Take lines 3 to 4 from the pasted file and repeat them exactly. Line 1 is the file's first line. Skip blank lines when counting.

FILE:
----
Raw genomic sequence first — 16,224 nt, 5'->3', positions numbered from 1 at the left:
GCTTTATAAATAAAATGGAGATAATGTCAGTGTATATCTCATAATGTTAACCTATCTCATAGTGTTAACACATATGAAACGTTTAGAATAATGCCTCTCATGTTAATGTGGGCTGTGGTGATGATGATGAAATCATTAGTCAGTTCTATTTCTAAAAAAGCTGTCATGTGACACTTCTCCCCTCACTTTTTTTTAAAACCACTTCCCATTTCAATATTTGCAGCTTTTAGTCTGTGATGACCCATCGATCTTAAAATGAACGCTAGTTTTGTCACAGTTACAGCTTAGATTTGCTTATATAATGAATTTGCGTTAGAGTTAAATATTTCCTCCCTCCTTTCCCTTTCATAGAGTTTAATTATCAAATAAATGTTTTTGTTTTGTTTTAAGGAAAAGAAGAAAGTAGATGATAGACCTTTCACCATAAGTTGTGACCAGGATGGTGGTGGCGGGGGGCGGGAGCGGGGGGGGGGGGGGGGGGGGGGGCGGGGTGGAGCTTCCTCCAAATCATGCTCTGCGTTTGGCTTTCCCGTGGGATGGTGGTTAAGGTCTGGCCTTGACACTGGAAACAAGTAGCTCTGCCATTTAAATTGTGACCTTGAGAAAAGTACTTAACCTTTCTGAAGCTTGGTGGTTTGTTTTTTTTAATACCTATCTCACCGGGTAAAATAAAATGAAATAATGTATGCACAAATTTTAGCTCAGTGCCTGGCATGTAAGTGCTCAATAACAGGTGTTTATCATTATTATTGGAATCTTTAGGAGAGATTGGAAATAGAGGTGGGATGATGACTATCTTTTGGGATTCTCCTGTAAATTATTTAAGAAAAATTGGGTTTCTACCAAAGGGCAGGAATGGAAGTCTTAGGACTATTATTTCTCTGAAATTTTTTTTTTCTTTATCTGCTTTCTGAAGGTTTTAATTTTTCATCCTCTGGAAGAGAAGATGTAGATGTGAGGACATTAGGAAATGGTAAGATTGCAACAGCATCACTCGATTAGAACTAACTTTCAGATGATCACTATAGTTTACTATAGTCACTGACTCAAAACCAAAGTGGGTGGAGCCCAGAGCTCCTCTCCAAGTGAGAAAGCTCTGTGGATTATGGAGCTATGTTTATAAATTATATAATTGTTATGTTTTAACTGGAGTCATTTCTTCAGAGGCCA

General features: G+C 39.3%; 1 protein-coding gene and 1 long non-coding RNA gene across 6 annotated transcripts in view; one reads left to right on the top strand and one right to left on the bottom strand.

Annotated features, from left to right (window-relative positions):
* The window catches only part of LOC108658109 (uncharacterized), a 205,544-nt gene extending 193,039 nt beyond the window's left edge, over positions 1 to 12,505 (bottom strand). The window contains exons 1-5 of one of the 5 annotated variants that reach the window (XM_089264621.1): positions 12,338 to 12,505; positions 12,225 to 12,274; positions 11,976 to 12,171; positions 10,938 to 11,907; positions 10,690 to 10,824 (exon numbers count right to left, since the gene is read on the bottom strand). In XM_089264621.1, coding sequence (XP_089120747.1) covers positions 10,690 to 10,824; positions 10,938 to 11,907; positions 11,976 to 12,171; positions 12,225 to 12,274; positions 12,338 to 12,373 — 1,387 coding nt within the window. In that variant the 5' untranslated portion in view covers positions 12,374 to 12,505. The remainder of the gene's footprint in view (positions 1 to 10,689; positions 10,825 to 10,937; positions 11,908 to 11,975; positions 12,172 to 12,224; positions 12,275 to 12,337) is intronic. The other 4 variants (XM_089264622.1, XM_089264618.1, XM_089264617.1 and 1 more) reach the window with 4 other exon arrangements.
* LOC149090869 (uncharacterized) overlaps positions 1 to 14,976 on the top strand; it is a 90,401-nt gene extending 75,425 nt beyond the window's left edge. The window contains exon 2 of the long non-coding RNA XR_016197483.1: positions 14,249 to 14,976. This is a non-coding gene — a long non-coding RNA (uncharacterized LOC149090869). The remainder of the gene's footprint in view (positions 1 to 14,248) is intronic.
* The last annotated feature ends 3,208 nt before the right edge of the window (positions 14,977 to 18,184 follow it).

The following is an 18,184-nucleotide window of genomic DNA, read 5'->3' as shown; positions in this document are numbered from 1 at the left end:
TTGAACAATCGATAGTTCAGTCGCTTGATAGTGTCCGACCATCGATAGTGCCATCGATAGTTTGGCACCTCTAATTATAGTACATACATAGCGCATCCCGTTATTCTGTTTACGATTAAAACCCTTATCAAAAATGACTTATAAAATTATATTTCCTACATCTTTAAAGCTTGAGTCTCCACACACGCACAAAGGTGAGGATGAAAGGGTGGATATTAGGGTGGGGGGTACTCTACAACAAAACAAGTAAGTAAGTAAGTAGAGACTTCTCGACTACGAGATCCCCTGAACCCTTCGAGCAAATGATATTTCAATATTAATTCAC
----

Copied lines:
General features: G+C 39.3%; 1 protein-coding gene and 1 long non-coding RNA gene across 6 annotated transcripts in view; one reads left to right on the top strand and one right to left on the bottom strand.

Annotated features, from left to right (window-relative positions):